Moschino creative director Jeremy Scott is stepping down from his role at the Italian luxury fashion house after a decade of irreverent, pop culture-infused collections, according to a statement from the label released Monday.
“The past ten years at Moschino have been a wonderful celebration of creativity and imagination,” Scott said in the news release. “I am so proud of the legacy I am leaving behind.”
After Moschino’s show last fall, Scott told CNN: “There’s so much negativity that we have to process, but we must hold space for joy.” credits: Victor Boyko/Getty Images
Scott was the third designer to lead Moschino, carrying on the legacy of Franco Moschino, who founded the label in 1983 with pop art, camp and playful irony influencing his ready-to-wear collections. After his death in 1994, the label’s reins went to Rossella Jardini, who helmed the fashion house for some two decades — updating Moschino’s eccentric style for the 2000s and dressing pop icons including Madonna and Lady Gaga — before Scott joined in 2013.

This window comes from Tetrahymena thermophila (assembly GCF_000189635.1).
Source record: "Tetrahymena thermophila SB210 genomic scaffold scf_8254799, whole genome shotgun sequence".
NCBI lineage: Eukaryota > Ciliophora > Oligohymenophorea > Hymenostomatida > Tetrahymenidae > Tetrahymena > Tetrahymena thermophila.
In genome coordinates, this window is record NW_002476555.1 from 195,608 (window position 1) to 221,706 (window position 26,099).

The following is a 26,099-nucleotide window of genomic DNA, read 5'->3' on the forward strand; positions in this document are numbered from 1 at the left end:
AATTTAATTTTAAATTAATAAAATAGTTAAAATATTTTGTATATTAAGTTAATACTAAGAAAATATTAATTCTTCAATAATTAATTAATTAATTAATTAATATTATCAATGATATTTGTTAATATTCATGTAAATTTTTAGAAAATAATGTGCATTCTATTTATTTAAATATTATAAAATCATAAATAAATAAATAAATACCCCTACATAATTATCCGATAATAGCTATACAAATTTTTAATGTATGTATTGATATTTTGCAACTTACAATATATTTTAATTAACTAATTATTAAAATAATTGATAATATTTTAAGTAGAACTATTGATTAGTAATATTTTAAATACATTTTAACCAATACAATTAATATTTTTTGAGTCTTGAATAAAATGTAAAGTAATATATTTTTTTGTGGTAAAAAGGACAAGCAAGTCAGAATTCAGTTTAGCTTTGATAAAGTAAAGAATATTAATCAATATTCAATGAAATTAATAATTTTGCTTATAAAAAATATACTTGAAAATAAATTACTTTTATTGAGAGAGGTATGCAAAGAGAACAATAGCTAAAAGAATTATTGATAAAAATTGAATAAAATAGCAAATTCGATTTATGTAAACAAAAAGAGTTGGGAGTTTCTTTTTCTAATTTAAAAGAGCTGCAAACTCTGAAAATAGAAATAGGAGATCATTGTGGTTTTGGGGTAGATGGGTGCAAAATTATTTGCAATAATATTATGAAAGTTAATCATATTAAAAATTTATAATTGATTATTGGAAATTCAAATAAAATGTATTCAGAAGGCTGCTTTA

Scott walked the runway following his final presentation with Moschino in February. credits: Estrop/Getty Images
Scott’s splashy debut for Moschino in 2014 focused on American consumerism, weaving the branding of McDonald’s, Hershey’s and Budweiser, along with the face of Spongebob Squarepants, into pieces shown on the runway. From this and other early collections, Scott’s reimaginings of Moschino accessories as everyday branded items — from Happy Meal handbags to cleaning spray bottle phone cases — were a particular hit.
Moschino’s themed shows included a paper doll motif for the spring 2017 season. credits: Tristan Fewings/Getty Images
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The films felt fitting for Scott, who already treated Moschino’s runways like a stage or cinema set — and once even built smoke machines into his gowns.
Scott led Moschino alongside his own eponymous label, though he has not presented new collections independently since 2019. Scott has yet to announce his next steps — including whether he’ll take his label off the backburner — but his aesthetic is sure to remain unmistakeable.
“I think it’s important that people have fun when they come to my shows,” he told CNN in 2016. “That’s what people expect from me.”